Tonight's second HD DVD bout: all-out war.
With Full Metal Jacket (Warner; Movie •••½, Picture/Sound ••), the studio has decided to go one step beyond remixing Stanley Kubrick's mono sound into 5.1 channels (which had already been done for the last DVD release) by changing the 4:3 aspect ratio - intended by Kubrick for video release - into a 16:9 picture. A quick comparison with the standard-def DVD reveals that to make the picture a better fit for HDTV, Warner just zoomed in on it, chopping off the top and bottom. Kubrick made the film look like grainy, wartime newsreel footage, achieving its detached feeling in part by shooting actors from a distance, with lots of space around them. This is all lost as the HD DVD pushes us up close and personal. The grain is greatly enlarged, too, so that it looks like there's lots of noise floating around.
The colors, originally damped down by purposely overlighting, are now pumped up, with the overall picture becoming darker in the process. In comparison, the standard-def DVD has much smoother, brighter images and retains the film's drained look. And far from Kubrick's original lean mono sound, the HD DVD highlights the 5.1 mix that has separate explosions and gunfire coming from different areas and boomy Japanese drumbeats pounding from between the left and right channels.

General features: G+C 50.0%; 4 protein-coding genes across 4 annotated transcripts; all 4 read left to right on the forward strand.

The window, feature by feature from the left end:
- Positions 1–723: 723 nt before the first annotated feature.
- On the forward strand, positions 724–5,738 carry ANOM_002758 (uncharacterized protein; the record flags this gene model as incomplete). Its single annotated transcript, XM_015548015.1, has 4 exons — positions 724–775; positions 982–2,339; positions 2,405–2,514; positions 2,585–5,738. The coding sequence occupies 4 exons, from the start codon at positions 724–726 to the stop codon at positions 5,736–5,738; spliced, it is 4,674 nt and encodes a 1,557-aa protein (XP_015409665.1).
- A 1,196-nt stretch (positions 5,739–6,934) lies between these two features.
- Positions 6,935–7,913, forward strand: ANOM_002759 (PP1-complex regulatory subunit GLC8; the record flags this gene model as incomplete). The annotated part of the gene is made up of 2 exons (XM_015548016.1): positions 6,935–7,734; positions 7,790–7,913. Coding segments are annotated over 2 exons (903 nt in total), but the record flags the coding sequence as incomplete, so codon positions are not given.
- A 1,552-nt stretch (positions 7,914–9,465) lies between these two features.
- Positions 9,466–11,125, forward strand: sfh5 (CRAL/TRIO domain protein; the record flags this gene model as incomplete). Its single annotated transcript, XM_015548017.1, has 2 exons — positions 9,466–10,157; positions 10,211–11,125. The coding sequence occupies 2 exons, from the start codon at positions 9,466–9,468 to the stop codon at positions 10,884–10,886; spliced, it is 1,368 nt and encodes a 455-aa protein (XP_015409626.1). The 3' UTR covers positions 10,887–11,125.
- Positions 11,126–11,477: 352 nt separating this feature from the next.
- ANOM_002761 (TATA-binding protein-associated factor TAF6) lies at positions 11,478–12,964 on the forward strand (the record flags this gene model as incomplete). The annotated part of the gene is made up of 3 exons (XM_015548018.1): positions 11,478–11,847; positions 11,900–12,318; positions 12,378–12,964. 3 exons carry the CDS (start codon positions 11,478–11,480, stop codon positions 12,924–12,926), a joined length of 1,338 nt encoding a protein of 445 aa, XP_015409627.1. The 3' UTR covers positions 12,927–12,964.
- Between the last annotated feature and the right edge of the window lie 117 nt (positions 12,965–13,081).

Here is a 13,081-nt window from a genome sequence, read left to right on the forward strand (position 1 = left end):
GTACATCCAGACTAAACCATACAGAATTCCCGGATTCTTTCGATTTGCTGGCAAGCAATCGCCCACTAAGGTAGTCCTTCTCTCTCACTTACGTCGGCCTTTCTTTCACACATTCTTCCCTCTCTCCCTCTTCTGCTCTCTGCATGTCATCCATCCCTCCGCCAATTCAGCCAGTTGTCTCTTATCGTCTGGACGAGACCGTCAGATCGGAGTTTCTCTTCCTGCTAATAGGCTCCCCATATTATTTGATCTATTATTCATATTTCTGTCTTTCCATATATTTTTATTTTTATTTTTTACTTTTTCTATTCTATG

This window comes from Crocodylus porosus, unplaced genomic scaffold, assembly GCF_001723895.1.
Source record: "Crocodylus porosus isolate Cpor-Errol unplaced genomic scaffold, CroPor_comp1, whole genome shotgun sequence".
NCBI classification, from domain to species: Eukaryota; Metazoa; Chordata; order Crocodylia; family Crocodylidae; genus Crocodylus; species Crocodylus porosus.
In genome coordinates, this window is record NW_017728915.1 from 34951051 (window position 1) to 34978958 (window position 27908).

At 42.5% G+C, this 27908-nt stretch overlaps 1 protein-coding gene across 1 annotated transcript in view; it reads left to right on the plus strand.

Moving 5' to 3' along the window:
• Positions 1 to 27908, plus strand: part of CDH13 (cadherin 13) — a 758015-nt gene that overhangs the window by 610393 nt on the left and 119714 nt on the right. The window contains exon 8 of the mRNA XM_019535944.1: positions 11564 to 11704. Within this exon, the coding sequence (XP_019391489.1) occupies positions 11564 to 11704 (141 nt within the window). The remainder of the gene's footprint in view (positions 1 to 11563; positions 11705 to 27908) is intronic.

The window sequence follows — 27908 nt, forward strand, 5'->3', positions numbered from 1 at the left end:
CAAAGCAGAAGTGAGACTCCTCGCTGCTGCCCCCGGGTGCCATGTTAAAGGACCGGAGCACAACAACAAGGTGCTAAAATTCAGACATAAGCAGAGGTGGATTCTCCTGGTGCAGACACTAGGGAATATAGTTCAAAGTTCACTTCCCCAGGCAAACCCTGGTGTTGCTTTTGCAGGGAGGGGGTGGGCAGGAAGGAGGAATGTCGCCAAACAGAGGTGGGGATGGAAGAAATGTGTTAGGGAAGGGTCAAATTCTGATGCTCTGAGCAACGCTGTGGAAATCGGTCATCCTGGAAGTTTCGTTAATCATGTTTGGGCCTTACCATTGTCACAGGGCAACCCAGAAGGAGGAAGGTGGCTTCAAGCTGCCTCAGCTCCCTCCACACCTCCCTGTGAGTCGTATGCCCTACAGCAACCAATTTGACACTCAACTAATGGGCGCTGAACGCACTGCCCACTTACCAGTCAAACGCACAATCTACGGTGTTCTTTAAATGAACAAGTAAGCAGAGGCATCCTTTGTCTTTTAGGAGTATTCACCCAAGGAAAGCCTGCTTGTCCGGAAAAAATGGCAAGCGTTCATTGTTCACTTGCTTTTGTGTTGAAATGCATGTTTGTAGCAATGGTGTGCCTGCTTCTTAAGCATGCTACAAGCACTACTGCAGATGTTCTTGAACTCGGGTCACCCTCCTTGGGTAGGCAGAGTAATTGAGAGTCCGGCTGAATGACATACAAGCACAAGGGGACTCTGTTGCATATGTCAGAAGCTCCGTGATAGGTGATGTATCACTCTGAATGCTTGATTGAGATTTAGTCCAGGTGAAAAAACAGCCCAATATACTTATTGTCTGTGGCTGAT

The overall effect of these changes is, to be sure, a greater involvement - but that's the goal of many other war films, not Kubrick's. It's ironic, then, that these "improvements" have been made to a film whose subject is the destruction of individuality for the sake of creating more powerful standardized units.
Jarhead (Universal; Movie •••½, Picture/Sound ••••) begins with a tribute scene to Jacket's opening, as a drill sergeant walks up and down, screaming at Marine recruits. The picture is overlit, overexposed, and leeched of most color except for the gray/sepia that matches the fatigues. Hell, it looks more like Jacket than Jacket does now. Jarhead's stylized photography comes into its own in the desert, showing the brightness of the bleaching sun. Flashback scenes, filled with popping colors, suggest real-world lives left behind, and the brief desert sunsets provide stunningly rich relief. Dried-out flatlands that had looked so undifferentiated on the standard-def DVD now reveal a web of cracks and tracks.
Music is very loud but very clear, and it never drowns out the words - or the quiet rain heard over deeply rumbling thunder. In another movie quotation, Jarhead echoes one of the most celebrated home theater moments: the circling helicopter during the opening scene of Apocalypse Now. In Chapter 17, a jet flies across and off the screen at left. The roar travels down the left side of the room and then crosses behind you - and the jet reappears as a reflection in a window as it dumps its bombs, spreading a giant wave of fire across the screen. The burning oil-rigs sequence in Chapter 16 (another nod to Jacket) is a demonstration moment, too. Beautiful in-depth compositions of spread-out troops are lit by the diabolical flames. The fires rumble on all sides, and the oil patters down onto silhouetted figures.
Second fight: a decisive victory for Jarhead and Universal.
Which makes for a 1-1 draw - so far.
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